S3.1(j) – Prepare HI-related briefing material, speeches, articles and media comment on privacy matters
  • None required.
S3.1(k) – Comment on draft legislation that may interact with the HI Act (where appropriate)
  • None required.
S3.1(l) – Participate in consultations and comment on eHealth developments that relate to the HI service
  • None required.
S3.1(m) – Update internal reference materials and provide staff training as necessary
  • None required.
S3.1(n) – Monitor developments in eHealth and the HI service to ensure the OAIC is aware of the implications of any developments for the HI service and able to offer informed advice about privacy aspects of the operation of the HI service in the broader eHealth context.
  • The OAIC continue to monitor the media for HI related news and developments.
  • As noted above, the OAIC attended the 2015 Australian eHealth Research Colloquium held in Brisbane on the 31 March 2015.

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Section 2 — Compliance and enforcement activities

The OAIC is required to undertake a range of compliance and enforcement activities under the MOU.

Clause 3.3 of Schedule 1 of the MOU requires the OAIC to produce a quarterly report about activities related to the PCEHR system which, at a minimum, provide a summary of

  1. any complaints or compliance issues within the period and the outcomes or conciliation activities associated.
  2. any investigations commenced within the period and the findings and recommendations associated; and
  3. any assessments commenced within the period and the findings and recommendations associated.

The Information Commissioner (the Commissioner) also has annual statutory reporting obligations under section 106 of the PCEHR Act.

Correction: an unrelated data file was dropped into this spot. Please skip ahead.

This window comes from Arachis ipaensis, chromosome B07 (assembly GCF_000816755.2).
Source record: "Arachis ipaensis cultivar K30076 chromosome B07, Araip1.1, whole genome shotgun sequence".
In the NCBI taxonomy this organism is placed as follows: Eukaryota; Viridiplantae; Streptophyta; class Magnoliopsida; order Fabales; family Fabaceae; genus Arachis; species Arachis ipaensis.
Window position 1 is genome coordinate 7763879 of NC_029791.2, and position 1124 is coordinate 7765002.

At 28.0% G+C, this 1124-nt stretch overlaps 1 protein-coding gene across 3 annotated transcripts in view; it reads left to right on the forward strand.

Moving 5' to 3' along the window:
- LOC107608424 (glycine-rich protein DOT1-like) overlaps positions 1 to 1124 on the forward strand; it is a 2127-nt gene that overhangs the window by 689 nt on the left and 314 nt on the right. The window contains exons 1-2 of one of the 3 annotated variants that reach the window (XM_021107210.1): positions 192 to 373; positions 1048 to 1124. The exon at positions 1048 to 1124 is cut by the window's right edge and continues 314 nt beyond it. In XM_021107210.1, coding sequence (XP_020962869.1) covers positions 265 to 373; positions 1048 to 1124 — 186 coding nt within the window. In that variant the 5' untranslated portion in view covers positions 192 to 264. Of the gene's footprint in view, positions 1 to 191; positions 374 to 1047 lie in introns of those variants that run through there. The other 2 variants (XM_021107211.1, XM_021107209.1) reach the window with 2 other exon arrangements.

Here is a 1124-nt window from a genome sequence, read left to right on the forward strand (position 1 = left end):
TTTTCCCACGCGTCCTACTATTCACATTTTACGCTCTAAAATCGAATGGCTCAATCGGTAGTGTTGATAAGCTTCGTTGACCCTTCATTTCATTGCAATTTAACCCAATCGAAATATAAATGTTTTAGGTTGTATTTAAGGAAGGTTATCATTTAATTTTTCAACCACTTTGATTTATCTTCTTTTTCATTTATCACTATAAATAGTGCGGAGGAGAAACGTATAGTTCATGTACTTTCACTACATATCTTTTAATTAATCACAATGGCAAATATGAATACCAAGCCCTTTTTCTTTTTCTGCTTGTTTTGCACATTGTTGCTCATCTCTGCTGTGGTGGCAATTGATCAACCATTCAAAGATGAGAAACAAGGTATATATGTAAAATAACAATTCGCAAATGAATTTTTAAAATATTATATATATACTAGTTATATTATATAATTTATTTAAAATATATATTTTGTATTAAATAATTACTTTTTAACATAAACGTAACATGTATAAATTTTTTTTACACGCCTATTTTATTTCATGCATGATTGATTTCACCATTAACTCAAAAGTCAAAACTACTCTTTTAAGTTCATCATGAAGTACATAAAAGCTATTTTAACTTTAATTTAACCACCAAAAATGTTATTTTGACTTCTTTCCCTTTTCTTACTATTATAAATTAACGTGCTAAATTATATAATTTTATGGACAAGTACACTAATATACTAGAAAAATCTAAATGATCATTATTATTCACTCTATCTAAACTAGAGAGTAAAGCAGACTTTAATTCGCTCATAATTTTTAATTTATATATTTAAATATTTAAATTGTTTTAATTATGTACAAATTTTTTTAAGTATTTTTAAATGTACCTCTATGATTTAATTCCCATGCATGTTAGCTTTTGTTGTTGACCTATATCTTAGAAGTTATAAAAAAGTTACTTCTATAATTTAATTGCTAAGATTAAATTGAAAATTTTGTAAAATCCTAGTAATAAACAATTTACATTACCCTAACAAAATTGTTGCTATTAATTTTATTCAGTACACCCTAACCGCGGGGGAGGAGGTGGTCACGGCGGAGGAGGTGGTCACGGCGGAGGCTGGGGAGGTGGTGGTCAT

Clause 3.3 of Schedule 2 of the MOU requires the OAIC to produce a quarterly report about activities related to the HI Service which, at a minimum, provide a summary of

  1. any investigations commenced within the period and the findings and recommendations associated
  2. any assessments commenced within the period and the findings and any recommendations associated; and
  3. complaints or compliance issues within the period and the outcomes or conciliation activities associated.

The Commissioner also has annual statutory reporting obligations under section 30 of the the HI Act.

For consistency purposes, the quarterly reports will contain the same statistical reporting fields as the Commissioner’s statutory reporting requirements under the PCEHR Act and the HI Act.

However, information about enforceable undertakings accepted by the Commissioner or proceedings taken by the Commissioner will not appear in quarterly reports. Full details about compliance and enforcement activities (complaints, investigations and assessments) may not be available for quarterly reports where these matters are still undergoing investigation or assessment.